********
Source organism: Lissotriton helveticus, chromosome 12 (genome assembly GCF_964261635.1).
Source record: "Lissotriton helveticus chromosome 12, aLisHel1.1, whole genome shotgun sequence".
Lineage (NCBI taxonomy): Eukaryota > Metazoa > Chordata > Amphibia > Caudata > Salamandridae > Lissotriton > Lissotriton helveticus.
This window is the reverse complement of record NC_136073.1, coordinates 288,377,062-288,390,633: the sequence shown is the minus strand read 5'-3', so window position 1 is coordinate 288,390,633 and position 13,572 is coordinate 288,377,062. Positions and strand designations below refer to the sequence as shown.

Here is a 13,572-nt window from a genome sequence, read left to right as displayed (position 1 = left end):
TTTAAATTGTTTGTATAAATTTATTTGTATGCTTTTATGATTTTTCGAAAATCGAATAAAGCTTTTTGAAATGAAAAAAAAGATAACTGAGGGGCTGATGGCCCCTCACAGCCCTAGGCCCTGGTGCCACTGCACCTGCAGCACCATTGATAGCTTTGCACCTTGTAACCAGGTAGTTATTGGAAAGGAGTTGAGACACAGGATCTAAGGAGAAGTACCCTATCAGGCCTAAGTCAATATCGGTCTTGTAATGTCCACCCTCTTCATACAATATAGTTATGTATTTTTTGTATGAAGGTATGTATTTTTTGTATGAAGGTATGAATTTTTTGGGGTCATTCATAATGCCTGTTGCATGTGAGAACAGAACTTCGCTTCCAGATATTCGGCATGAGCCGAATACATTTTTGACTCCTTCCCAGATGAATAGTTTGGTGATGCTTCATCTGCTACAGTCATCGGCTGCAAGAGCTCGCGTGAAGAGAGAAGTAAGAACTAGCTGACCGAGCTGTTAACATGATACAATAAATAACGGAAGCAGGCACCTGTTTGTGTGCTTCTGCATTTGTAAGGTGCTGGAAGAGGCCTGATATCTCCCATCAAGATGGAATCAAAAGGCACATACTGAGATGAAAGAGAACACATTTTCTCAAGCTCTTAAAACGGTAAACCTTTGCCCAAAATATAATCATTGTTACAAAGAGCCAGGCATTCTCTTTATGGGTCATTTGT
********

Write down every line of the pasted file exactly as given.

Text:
Source organism: Lissotriton helveticus, chromosome 12 (genome assembly GCF_964261635.1).
Source record: "Lissotriton helveticus chromosome 12, aLisHel1.1, whole genome shotgun sequence".
Lineage (NCBI taxonomy): Eukaryota > Metazoa > Chordata > Amphibia > Caudata > Salamandridae > Lissotriton > Lissotriton helveticus.
This window is the reverse complement of record NC_136073.1, coordinates 288,377,062-288,390,633: the sequence shown is the minus strand read 5'-3', so window position 1 is coordinate 288,390,633 and position 13,572 is coordinate 288,377,062. Positions and strand designations below refer to the sequence as shown.

Here is a 13,572-nt window from a genome sequence, read left to right as displayed (position 1 = left end):
TTTAAATTGTTTGTATAAATTTATTTGTATGCTTTTATGATTTTTCGAAAATCGAATAAAGCTTTTTGAAATGAAAAAAAAGATAACTGAGGGGCTGATGGCCCCTCACAGCCCTAGGCCCTGGTGCCACTGCACCTGCAGCACCATTGATAGCTTTGCACCTTGTAACCAGGTAGTTATTGGAAAGGAGTTGAGACACAGGATCTAAGGAGAAGTACCCTATCAGGCCTAAGTCAATATCGGTCTTGTAATGTCCACCCTCTTCATACAATATAGTTATGTATTTTTTGTATGAAGGTATGTATTTTTTGTATGAAGGTATGAATTTTTTGGGGTCATTCATAATGCCTGTTGCATGTGAGAACAGAACTTCGCTTCCAGATATTCGGCATGAGCCGAATACATTTTTGACTCCTTCCCAGATGAATAGTTTGGTGATGCTTCATCTGCTACAGTCATCGGCTGCAAGAGCTCGCGTGAAGAGAGAAGTAAGAACTAGCTGACCGAGCTGTTAACATGATACAATAAATAACGGAAGCAGGCACCTGTTTGTGTGCTTCTGCATTTGTAAGGTGCTGGAAGAGGCCTGATATCTCCCATCAAGATGGAATCAAAAGGCACATACTGAGATGAAAGAGAACACATTTTCTCAAGCTCTTAAAACGGTAAACCTTTGCCCAAAATATAATCATTGTTACAAAGAGCCAGGCATTCTCTTTATGGGTCATTTGT